|The mystery surrounding the real purpose for spaceplane missions raises doubts about their actual intentions. Could such vehicles be developed and tested for undertaking a space-based anti-satellite strike, or they are meant for undertaking high-altitude surveillance?|
In regards to the US X-37B, initial expectations were that the project would be a replacement to the retired Space Shuttle program. However, it has never even been used even for carrying cargo to ISS. To argue that the US and China are using such missions to showcase reusable space capabilities may not be correct. Both these states have advanced space programs and there is no need for them to use such missions only for the purposes of the so-called demonstration of that capability.
There could be experiments on board those vehicles for testing space worthiness of various materials. Typically, it could be argued that such reusable autonomous spaceplanes could be testing advanced guidance, navigation, and control systems. They could also support research in thermal protection systems, reentry mechanisms, avionics, propulsion, and autonomous systems.
However, astronauts on the ISS already conduct various experiments in zero gravity. The Chinese space station is also hosting similar experiments. Hence, it could be argued that if you have an established space station, then there is not much of a need for a having a different platform like a spaceplane to undertake the experiments. At the same time, it is well understood that the space station cannot be an alternative to the spaceplane in every respect.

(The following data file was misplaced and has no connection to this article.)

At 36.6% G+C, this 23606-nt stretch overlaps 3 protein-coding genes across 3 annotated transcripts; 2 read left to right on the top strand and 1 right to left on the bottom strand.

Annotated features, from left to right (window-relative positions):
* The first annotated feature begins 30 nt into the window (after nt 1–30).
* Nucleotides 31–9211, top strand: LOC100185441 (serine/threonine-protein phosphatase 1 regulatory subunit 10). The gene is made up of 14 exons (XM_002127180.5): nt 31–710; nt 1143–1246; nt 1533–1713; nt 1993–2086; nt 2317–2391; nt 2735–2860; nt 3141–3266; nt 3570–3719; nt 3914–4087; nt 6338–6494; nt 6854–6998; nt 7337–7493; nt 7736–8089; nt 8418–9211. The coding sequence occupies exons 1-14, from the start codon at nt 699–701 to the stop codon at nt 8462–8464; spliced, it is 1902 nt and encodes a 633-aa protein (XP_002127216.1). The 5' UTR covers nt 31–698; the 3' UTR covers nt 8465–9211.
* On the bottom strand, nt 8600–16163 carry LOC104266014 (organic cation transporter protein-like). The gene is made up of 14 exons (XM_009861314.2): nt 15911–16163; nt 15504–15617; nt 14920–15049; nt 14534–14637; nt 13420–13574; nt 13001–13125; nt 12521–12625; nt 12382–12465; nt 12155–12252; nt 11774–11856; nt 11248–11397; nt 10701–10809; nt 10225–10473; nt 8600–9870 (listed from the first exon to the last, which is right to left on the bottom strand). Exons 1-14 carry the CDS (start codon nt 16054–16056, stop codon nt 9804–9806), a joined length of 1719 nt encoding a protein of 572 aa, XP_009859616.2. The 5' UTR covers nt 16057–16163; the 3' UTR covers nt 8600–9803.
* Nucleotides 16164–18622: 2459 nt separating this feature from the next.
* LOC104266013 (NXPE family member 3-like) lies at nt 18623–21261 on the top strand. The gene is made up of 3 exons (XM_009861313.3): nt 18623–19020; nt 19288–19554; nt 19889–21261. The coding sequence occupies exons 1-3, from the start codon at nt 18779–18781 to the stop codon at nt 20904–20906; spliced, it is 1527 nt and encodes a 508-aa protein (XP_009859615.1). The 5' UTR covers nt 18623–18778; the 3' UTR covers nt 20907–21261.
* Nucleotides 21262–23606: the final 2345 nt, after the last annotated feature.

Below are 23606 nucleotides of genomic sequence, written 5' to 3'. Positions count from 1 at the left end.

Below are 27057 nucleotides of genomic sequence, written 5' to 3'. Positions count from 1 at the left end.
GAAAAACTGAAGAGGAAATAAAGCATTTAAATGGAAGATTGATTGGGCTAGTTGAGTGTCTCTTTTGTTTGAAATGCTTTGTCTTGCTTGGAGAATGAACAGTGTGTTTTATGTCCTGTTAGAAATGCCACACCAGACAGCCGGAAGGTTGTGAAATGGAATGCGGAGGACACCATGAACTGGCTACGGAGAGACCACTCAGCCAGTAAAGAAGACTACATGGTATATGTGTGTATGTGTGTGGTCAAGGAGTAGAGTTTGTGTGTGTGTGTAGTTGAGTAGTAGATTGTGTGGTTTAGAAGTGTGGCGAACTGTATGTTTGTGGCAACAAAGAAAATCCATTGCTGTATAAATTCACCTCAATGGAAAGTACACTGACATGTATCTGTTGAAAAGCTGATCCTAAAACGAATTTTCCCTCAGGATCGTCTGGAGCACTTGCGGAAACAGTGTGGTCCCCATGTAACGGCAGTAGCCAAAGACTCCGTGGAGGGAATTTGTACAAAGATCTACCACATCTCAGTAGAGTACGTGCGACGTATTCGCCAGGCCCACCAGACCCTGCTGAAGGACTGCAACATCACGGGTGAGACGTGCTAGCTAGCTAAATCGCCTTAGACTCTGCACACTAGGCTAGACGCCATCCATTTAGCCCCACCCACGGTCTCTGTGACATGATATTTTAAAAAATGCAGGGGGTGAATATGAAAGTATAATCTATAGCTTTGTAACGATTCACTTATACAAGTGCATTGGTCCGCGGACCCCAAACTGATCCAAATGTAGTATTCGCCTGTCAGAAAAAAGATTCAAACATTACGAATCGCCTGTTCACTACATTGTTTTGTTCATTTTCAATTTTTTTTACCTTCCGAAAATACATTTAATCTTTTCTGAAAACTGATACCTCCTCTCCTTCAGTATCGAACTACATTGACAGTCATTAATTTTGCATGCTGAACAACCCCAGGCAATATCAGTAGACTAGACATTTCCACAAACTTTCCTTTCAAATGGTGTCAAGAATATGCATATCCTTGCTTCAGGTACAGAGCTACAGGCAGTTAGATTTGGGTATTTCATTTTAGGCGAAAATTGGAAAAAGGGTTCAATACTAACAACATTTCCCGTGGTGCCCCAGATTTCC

The mystery surrounding the real purpose for spaceplane missions raises doubts about their actual intentions. Could such vehicles be developed and tested for undertaking a space-based anti-satellite strike, or they are meant for undertaking high-altitude surveillance? Another use of such platforms has already been demonstrated and that is for the deployment of reconnaissance satellites. Since a spaceplane has a demonstrated capability of staying in space for almost 1,000 days, they can be viewed as important platforms designed for launching during pre-war/conflict stage. That would make them something like cyberattacks, which normally are seen taking place as a prelude to the war. Spaceplanes could be used in a “launch on demand” role for satellites before and during the war.
Artificial intelligence, machine learning, and deep learning are essentially data-dependent systems. These technologies at present are just beginning to be comprehensively used for space applications. However, there are some issues with their reliability and adaptability aspects. Along with the algorithmic developments, there are also issues related to quality and quantity of data. Spaceplanes, with such a long stay in space, must have collected a good amount of important data of military relevance. Such data could help improve on related AI applications.
Weaponization of a space is a reality. Spaceplanes appears to be a platform capable of launching both kinetic and non-kinetic counterspace missions. With such a platform available, states can demonstrate both deterrence and usability factors in regards to their counterspace agenda. However, it appears that some more work needs to be done to improve the capability of such spaceplanes. The existing systems may not yet be considered potent space-based weaponry. There could be some issues with their orbits towards undertaking military specific missions. However, looking at the trajectory of China’s counterspace program, it is likely that China will weaponize its spaceplane in the near future.